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Serving While Learning: Student Civic Engagement

Serving While Learning: Student Civic Engagement

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Updated on Feb 23, 2010

If you have a child in high school, chances are you’ll be hearing something about civic engagement or outreach or service learning. Maybe your child will participate in a community clean-up day, or spend 30 hours over the course of a semester helping out at a local shelter.

Most likely, your child will get to choose how she gets involved in the community. And if you’re lucky, the project will be tied to the curriculum, so your child will have a chance to reflect and think about how that volunteer work relates to her own life—and more specifically, to her life as a learner.

Tom Ehrlich, a senior scholar at the Carnegie Foundation who co-directs the foundation’s Political Engagement Project, says the concept of civic engagement in higher education—using the classroom as a starting point for engaging students in national and local affairs—has been steadily growing on university campuses since the 1980s.

“This started with just a handful of college and university presidents that thought the ‘me generation’ was getting a bum rap,” says Ehrlich, who served as President of Indiana University from 1987 to 1994. Campus Compact was born in the ’80s out of a desire to educate college students to become active citizens equipped to solve society’s most pressing issues. Originally just four university presidents were involved in the effort, and today the coalition is made up of more than 1,100 college and university presidents.

These days, most college and university campuses have a center for civic engagement. And college students across the U.S. participate in activities ranging from working at rape crisis centers to interviewing community members fighting for a change in the local government. Here’s a look some examples of civic engagement projects going on around the country: 

Sample Service Learning and Civic Engagement Projects

  • Teaching literacy skills to disadvantaged youth in a local place of worship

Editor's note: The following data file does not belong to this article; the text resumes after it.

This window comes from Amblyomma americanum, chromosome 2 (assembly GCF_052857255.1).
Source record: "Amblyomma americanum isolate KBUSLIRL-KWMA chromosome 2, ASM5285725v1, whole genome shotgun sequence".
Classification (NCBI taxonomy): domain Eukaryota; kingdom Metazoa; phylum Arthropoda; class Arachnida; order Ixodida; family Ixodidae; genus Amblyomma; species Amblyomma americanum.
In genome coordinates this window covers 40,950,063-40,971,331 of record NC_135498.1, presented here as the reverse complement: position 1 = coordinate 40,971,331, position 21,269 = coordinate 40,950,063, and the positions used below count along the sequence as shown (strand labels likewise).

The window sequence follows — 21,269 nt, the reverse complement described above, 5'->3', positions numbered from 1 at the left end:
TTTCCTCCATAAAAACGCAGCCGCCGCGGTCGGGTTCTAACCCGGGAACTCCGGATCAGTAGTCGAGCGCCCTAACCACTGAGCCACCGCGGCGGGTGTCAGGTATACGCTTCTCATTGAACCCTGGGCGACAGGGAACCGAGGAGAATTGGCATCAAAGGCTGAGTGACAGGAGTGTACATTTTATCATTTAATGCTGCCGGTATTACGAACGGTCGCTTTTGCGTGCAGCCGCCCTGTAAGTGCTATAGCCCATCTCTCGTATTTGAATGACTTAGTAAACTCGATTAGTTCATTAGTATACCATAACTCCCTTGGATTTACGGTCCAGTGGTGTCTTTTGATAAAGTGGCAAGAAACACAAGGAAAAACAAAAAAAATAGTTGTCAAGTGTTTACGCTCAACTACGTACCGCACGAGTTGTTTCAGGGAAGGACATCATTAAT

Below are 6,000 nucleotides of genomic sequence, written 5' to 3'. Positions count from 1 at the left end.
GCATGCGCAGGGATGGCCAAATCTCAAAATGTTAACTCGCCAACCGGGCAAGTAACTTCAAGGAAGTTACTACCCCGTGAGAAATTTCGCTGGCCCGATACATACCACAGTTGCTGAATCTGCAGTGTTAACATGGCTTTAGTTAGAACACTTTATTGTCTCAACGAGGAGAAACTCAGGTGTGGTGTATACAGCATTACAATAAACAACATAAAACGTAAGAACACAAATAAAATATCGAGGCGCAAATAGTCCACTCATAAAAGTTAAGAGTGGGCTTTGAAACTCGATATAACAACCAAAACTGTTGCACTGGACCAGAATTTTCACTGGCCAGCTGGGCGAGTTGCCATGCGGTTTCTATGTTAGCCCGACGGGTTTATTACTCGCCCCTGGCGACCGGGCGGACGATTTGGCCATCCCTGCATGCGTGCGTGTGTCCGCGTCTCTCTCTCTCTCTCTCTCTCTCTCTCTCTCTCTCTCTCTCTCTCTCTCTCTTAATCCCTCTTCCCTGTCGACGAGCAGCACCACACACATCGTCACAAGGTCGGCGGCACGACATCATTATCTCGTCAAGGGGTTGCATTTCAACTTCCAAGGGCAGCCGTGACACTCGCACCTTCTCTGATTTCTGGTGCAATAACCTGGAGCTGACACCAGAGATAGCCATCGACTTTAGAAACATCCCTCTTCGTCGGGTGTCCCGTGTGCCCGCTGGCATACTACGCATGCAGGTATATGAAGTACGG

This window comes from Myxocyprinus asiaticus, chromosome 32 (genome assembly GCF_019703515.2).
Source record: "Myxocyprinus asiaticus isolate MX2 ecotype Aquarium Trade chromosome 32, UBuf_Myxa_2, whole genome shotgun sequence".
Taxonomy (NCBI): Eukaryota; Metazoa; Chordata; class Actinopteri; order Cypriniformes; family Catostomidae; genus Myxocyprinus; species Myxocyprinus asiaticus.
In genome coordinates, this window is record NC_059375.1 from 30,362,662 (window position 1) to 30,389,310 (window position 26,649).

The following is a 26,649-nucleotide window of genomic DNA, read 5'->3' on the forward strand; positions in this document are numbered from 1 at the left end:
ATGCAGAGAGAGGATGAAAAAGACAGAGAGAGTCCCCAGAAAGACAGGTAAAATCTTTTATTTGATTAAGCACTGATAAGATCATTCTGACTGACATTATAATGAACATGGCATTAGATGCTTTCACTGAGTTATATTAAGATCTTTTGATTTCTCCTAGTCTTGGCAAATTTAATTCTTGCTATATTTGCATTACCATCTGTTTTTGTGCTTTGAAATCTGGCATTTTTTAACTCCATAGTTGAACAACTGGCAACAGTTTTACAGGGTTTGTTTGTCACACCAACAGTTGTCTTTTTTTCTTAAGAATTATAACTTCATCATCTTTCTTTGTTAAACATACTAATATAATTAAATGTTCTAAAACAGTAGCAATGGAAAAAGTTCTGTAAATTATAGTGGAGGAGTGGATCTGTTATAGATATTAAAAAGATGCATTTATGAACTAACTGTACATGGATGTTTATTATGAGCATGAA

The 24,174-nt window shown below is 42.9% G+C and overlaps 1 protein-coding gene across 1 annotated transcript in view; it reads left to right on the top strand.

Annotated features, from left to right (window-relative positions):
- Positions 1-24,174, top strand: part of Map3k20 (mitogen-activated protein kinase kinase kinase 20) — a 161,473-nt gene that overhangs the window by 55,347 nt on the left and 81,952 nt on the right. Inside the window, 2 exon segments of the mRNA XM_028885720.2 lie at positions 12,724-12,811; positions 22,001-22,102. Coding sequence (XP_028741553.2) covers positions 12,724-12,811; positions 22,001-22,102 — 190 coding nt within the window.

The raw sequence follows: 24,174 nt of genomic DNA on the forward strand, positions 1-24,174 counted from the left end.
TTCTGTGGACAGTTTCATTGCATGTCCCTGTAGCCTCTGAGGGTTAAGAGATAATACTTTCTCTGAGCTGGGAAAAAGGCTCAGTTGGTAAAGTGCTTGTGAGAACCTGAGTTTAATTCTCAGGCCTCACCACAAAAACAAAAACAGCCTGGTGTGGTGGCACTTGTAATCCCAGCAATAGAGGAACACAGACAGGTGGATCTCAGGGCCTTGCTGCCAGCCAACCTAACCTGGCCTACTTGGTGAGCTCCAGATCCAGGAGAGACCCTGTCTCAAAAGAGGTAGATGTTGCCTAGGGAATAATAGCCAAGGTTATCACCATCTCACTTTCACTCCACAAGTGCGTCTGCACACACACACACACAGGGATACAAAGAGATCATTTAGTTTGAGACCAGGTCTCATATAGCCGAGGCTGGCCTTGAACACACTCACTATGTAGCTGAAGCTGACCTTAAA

• Working with high school and middle school teachers to implement dramatization projects about human rights issues
  • Helping out with daily tasks at a local social service organization
  • Collaborating with local youth to create murals for public spaces
  • Using laminated reproductions of American artwork to talk to local school children about voting rights and the American electoral process
  • Raising money to support the local sheriff department

Service Learning Versus Community Service

How is all this different from community service? Officially, a project is considered to be service learning when it is integrated into the curriculum—not an add-on but actually a part of the curriculum.

Kei Kawashima-Ginsberg, Lead Researcher for CIRCLE, the Center for Information and Research on Civic Learning and Engagement at Tufts University, says the impact of civic engagement and outreach has a lot to do with implementation. 

“In some universities and colleges, what civic engagement means is that students get sent out into the community to do volunteer work without reflection or intention,” she says. “The students might not have a chance to think about how that looks to them individually, and to their future. But some faculty really integrate the engagement into the curriculum and their teaching.”

She explains that, for instance, one college course might require students simply to go to a shelter pantry and help bag groceries; whereas in another course students might actually work with people who are homeless—they might speak with them about how they became homeless and about their needs, and then these students might prepare a report to the agency with their findings. This kind of experience makes a huge impact not only in terms of what the agency receives, Kawashima-Ginsberg says, but also in the students’ learning and in their likelihood to become engaged citizens in the future.  

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